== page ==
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4. New Relationships Make Us Feel Validated Rather than focusing on building a mutually satisfying connection with another human being, many people use relationships to fulfill emotional needs. “They don’t actually want the person,” says Jacobs. “They want to get what they think they need: attention, affection, validation, fulfillment.”

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But ultimately, those things can’t be sustained by other people. “These are qualities that must come from within ourselves in order to truly share them and enjoy them with another,” Jacobs says. “When people are taught that love and security and meaning are derived from another person, it’s a recipe for failure.”

5. Monogamy Just Isn’t for Everyone There’s a difference between constantly chasing new relationships for the wrong reasons and just wanting to share sexual intimacy with more than one person over the course of a long-term relationship, Jacobs says.

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“Straight couples, in general, still have a harder time with this,” Jacobs says, noting that the way our culture overall regards non-monogamy can make it difficult for straight couples to communicate about sex and desire.

So while monogamy may work for some couples, it isn’t for everyone, and there’s nothing inherently wrong with wanting to be in a non-monogamous relationship-as long as you’re honest with your partner about building the kind of relationship you really want.

What to Do if You Love the Chase but Also Want a Lasting, Monogamous Relationship If you feel like you’re „addicted“ to the chase, but want to build a lasting relationship, it’s important to nail down your priorities and values, Jacobs says. Ask yourself these quesitons:

  • Do you truly want a lasting relationship, or do you think you ‘should‘ want a lasting relationship?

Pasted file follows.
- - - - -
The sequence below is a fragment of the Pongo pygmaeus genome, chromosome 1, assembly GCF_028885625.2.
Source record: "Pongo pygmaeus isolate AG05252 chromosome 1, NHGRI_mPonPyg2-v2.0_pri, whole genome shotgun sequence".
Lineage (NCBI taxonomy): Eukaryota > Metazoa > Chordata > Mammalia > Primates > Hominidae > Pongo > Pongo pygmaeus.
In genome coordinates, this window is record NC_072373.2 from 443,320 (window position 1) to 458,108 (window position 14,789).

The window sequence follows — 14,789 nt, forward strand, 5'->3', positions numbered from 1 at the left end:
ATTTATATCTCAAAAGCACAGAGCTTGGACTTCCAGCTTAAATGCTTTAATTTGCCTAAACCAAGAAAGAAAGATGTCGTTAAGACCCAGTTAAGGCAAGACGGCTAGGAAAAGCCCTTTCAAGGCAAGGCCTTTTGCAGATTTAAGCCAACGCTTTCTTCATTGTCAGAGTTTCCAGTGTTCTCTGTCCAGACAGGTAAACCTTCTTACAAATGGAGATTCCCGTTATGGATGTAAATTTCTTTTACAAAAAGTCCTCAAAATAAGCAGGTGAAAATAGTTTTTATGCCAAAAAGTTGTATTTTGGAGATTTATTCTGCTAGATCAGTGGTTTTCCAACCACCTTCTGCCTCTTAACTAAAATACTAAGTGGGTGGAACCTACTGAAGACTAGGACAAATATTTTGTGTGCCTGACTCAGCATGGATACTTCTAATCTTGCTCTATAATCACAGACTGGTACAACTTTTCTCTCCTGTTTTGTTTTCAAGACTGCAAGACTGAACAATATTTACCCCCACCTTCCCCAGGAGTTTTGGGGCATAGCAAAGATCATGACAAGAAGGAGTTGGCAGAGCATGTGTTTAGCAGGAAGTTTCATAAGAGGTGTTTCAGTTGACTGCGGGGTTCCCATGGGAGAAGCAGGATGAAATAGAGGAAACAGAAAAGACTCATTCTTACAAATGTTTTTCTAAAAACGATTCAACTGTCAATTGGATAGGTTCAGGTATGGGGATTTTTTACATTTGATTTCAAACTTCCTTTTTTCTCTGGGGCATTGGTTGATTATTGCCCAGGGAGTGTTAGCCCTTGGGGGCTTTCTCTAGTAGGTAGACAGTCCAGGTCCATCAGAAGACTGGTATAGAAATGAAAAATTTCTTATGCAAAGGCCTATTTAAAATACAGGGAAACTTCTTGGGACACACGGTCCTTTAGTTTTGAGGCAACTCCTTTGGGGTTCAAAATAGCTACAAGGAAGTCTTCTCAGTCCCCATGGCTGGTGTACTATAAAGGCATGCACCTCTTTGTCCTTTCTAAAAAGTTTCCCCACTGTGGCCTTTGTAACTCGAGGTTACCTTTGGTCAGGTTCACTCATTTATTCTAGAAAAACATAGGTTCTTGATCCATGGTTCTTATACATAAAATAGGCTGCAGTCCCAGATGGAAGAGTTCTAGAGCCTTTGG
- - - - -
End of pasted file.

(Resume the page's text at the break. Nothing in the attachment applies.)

• Do you sincerely want to do the work required to make a long-term relationship durable, or would you rather enjoy dating around?

Jacobs emphasizes that there’s nothing wrong with preferring not to commit. “Just don’t claim you want monogamy if what you truly want is to enjoy sharing your body with multiple people,” he advises. “Be honest with yourself and others.”

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For people looking to move away from constant pursuit of the chase, Jacobs recommends exploring other sources of adrenaline-filled excitement. “Running, competing, playing an instrument, protesting, volunteering, working, artistic expression-these are all examples of other ways that people can maintain a sense of challenge and excitement without ruining a relationship,” Jacobs says.

What to Do If Your Partner Is More Interested in the Chase „If someone wants to settle down but fears their partner has this issue, then it’s vitally important to communicate honestly without shame or judgement,” Jacobs says. “Assess their values and see how they are similar to or different from your own.”

If you find that your partner’s wants, needs, values, and priorities don’t line up with yours, it might mean that the relationship just isn’t right for you at this time.

After all, if you really, truly want a sustainable, long-term relationship, you have to be willing to put in the hard work it will take to get there-and willing to seek out a partner who desires the same thing.